When you become overly critical of others and your values are out of whack, you need to keep amassing wealth, connections, material objects and so forth to make sure you too will not be looked down upon and criticized by others; you will do so by any means necessary.
I spend my days corresponding and speaking with some of the most talented people in the country: Attorneys who went to the very best law schools and have the presence to get jobs in some of the best law firms in the United States. These attorneys are also some of the most unhappy people out there. Many are working in jobs that they positively do not enjoy–and even if they do enjoy parts of their job, they are drawn to work in the most unpleasant of conditions (such as large law firms, where they work incredible hours and are largely disposable).
Despite their unhappiness in these jobs, most attorneys rarely end up doing anything else. I have listened to attorneys complain about their work for a few decades now and it is very rare that they get the courage to walk away and do something they like. The reason for this most often has to do with “how it will look” to others. If you suggest a less prestigious job to them, they generally will “laugh” and tell you they could never do that. The reason is because of how it would look to others–their parents, peers, and so forth. Most attorneys are more concerned with how they look to others than with their own happiness.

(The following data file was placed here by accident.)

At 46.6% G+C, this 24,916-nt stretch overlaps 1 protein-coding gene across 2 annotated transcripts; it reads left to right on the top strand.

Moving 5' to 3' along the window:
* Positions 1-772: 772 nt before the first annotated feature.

Have you ever met a social climber? Like I am sure you do, I also come across them often. At one point in my life, I was good friends with a well-known movie producer. Once word got out, all sorts of aspiring actors and actresses suddenly wanted to be my friend. I was an attorney at the time and had no interest in being in the movie business. Notwithstanding, I suddenly had a stable of people hungry to be in the entertainment industry seeking introductions and wanting to be my friend. When I got tired of being friends with the producer, my wannabe friends disappeared as quickly as they appeared.
When you associate with people because of how you think they will make you look, that is your own internal critic governing you. I know of people who have gotten married to others because of how they thought they would make them look. I once knew a man who had a wife who treated him horribly but who was very charming at parties. One day over lunch, that man told me he had married his wife largely because he thought her social skills would get him ahead in his career. Here, the man was apparently more concerned with his career than being happy with someone he loved.